At last week’s UK media launch my new 508 Fastback test drive model was the GT specification version with the BlueHDi 180 engine which actually has a power output of 177hp. It is matched with the new smooth changing PSA Group’s 8-speed automatic gearbox. The price is £36,400. With 295Nm of torque from 2,000rpm this is a strong and responsive unit and quiet as well. Its power delivery, albeit a diesel, is in keeping with the sports styling of the new 508 Fastback.
Despite its Fastback design with its long sleek body, wide muscular stance and low-ish roof height, the new 508 felt suitably roomy although I would have liked a lower driving position. There was some concern about blindspots caused by the front thick A pillars, the wide side B-pillars which really restricted vision at junctions and the rear corners and steeply raked tailgate window also reduced visibility.
Fortunately the GT spec comes with a host of driving information system such as blindspot monitoring and 180-degree rear view camera and parking sensors.
Despite these niggles the interior design with its twin cockpit front seat layout is impressive. There are loads of infotainment and connectivity functions and sat-nav and all are displayed by the well integrated 12.3-inch digital head-up display and 10-inch wide touchscreen. My usual complaint about too many functions being operated via the touchscreen – heating and ventilation for instance, still apply to this newcomer. There is the usual new-age Peugeot perceived high quality materials used throughout the cabin and they seem well in keeping with the recognised premium brand competitor models.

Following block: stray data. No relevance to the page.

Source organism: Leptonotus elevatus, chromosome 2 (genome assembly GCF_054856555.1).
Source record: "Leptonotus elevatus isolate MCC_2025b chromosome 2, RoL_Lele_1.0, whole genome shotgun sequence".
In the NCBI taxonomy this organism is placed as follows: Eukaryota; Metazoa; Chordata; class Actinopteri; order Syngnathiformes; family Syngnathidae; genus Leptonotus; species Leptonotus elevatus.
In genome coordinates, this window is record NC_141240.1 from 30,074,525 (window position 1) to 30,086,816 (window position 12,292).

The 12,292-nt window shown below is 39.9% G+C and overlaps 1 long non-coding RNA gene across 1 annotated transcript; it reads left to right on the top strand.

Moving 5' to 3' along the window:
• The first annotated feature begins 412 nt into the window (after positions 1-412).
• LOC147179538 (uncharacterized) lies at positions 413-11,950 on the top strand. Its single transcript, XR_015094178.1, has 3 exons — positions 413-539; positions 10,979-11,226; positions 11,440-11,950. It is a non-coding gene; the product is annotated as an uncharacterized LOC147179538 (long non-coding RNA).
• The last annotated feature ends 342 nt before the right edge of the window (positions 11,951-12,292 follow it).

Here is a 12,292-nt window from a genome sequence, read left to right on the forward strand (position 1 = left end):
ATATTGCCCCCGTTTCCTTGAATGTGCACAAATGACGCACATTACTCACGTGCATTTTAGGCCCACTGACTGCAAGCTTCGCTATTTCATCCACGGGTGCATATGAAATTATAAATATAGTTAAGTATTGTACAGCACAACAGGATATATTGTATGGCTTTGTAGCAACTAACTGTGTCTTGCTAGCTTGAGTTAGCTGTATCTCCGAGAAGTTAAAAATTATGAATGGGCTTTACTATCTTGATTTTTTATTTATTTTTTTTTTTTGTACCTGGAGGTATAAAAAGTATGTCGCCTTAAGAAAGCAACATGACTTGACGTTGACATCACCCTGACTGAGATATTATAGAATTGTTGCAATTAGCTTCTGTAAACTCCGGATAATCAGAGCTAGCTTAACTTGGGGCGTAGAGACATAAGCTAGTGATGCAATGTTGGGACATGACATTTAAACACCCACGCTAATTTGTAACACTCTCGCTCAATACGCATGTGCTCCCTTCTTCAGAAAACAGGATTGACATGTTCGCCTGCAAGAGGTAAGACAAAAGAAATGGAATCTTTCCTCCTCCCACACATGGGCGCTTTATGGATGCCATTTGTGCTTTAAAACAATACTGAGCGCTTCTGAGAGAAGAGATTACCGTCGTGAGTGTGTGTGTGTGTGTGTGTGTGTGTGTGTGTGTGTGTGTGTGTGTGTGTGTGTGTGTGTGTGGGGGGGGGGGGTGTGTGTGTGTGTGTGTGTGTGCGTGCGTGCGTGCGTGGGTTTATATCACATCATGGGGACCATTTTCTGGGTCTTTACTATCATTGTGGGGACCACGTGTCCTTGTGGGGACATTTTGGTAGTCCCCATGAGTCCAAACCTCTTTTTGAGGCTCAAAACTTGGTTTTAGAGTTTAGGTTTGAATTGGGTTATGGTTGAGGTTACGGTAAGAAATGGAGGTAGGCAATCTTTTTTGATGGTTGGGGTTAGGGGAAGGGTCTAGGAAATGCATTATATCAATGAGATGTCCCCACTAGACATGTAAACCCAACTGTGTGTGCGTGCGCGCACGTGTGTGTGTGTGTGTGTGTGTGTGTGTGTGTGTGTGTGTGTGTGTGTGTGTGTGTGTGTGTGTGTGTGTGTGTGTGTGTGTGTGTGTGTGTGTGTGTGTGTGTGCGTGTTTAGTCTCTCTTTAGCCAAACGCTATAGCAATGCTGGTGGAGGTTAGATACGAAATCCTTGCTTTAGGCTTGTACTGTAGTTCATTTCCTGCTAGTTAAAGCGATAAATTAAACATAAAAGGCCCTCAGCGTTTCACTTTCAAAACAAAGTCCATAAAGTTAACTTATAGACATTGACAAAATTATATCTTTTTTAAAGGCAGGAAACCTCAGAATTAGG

The handling was generally well behaved and the ride compliant, even riding on the 19-inch GT spec alloy wheels, with various driving and suspension settings to choose from to tailor to the high mileage company car driver’s requirements.
The seats especially have been designed to minimise long distance travel discomfort and on GT and First Edition models the wraparound front seats have as standard an eight-pocket massage system.
Overall the new Peugeot 508 Fastback looks good with its sporty kerb appeal all supported by good standard specification and of course those extra cost options to tailor the car to the driver’s individual needs and pocket and there is a wide range of engine options.
The D-segment is a really tough and competitive shrinking market sector, but good looks still sell and the 508 Fastback certainly has those outside and in. Whether the new 508 has the ‘clout’ to worry the premium brands with their competitor models, given Peugeot’s stance on not chasing unprofitable silly fleet business to protect those all important residual values, is doubtful but it deserves to succeed.
New Peugeot 508 Fastback 5-Door, GT BlueHDi 180 auto. £36,400
Engine/transmission: 2.0-litre, 4-cylinder, direct injection turbodiesel, 177hp, 295Nm of torque from 2,000 rpm, 8-speed automatic
Performance: 146mph, 0-62mp[h 8.3-seconds, WLTP Combined Cycle 60.1mpg (47mpg on test drive)
CO2 124g/km, VED diesel rate First Year road tax £205 then £140 Standard rate, BiK company car tax 29%
Insurance group: 32E Warranty: 3-years/60,000-miles
Dimensions/capacities: L 4,750mm, W 1,859mm, H 1,403mm, wheelbase 2,793mm, boot/load space 487 to 1,537-litres, braked towing weight 1,800kg
For: Eye catching good looks, comprehensive specification, high quality interior materials and design, roomy up-front and reasonable in the rear, wide range of spec levels and engine choices and a wide range of prices, predicted improved residual values over the previous generation models
Against: Some significant visibility blindspots from the driver’s seat, some basic controls – such as the heating/ventilation system have to be made via the touchscreen, has to compete in a very competitive market sector where discounting is rife even by so-called premium brands, ungenerous warranty.
© David Miles